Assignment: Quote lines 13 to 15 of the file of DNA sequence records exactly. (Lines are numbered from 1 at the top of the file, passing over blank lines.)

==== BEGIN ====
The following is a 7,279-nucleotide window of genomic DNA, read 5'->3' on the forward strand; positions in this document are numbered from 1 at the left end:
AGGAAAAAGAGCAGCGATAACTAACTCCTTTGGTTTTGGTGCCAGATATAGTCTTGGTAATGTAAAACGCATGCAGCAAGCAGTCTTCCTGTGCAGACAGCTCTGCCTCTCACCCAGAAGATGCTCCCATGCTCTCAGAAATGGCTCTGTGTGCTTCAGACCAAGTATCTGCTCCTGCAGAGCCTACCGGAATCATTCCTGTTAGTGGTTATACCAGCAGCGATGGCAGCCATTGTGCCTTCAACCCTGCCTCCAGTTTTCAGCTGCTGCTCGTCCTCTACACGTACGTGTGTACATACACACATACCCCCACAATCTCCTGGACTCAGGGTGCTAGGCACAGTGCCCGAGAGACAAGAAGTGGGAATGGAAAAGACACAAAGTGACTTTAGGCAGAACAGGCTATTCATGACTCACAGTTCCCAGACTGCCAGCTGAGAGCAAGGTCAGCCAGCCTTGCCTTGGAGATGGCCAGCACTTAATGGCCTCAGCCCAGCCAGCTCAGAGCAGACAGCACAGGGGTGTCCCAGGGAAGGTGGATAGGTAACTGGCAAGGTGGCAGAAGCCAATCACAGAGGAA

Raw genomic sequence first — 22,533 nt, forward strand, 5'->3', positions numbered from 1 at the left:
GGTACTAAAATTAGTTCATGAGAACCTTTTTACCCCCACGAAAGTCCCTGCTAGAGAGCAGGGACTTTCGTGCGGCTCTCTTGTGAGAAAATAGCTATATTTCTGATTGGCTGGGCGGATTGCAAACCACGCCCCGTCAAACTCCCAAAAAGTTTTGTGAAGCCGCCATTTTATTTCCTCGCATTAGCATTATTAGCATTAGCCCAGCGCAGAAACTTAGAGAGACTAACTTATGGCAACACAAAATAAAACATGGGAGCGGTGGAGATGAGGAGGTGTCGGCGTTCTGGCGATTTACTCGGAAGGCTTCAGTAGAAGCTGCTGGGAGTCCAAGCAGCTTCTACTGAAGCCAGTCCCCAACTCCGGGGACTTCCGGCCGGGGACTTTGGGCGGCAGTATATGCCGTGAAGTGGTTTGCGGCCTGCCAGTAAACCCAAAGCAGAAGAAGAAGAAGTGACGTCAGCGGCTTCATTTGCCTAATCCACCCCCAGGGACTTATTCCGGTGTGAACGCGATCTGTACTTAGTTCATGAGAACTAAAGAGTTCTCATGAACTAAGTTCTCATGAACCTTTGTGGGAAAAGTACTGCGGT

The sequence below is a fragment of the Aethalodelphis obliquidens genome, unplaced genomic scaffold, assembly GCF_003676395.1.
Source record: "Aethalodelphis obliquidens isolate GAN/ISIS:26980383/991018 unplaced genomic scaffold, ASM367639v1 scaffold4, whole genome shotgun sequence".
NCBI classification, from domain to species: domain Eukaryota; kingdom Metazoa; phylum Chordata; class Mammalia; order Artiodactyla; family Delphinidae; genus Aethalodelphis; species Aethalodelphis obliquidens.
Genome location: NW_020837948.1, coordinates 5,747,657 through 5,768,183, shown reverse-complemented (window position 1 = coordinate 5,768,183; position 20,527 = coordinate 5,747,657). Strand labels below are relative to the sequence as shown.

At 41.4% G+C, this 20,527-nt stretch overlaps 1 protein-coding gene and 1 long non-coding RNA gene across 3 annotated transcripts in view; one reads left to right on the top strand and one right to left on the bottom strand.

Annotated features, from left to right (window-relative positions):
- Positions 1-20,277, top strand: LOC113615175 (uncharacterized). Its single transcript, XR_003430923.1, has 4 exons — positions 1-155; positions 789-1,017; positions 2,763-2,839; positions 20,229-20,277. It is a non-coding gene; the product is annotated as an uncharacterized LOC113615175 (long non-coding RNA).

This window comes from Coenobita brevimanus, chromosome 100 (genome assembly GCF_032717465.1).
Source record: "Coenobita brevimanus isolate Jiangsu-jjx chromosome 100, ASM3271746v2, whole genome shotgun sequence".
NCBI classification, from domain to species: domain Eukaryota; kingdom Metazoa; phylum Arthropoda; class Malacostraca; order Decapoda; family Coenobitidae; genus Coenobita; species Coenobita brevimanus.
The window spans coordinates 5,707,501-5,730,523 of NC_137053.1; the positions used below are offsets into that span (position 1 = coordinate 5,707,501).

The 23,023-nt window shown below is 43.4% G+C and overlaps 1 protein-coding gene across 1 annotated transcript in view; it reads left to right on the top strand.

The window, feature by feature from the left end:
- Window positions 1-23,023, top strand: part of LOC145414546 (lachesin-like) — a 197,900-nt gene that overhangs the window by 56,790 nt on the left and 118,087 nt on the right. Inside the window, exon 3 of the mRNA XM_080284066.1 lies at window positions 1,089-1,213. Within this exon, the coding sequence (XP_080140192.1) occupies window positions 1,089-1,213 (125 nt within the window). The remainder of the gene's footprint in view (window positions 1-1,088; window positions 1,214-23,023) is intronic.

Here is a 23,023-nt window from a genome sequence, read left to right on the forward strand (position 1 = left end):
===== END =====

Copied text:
Source record: "Coenobita brevimanus isolate Jiangsu-jjx chromosome 100, ASM3271746v2, whole genome shotgun sequence".
NCBI classification, from domain to species: domain Eukaryota; kingdom Metazoa; phylum Arthropoda; class Malacostraca; order Decapoda; family Coenobitidae; genus Coenobita; species Coenobita brevimanus.
The window spans coordinates 5,707,501-5,730,523 of NC_137053.1; the positions used below are offsets into that span (position 1 = coordinate 5,707,501).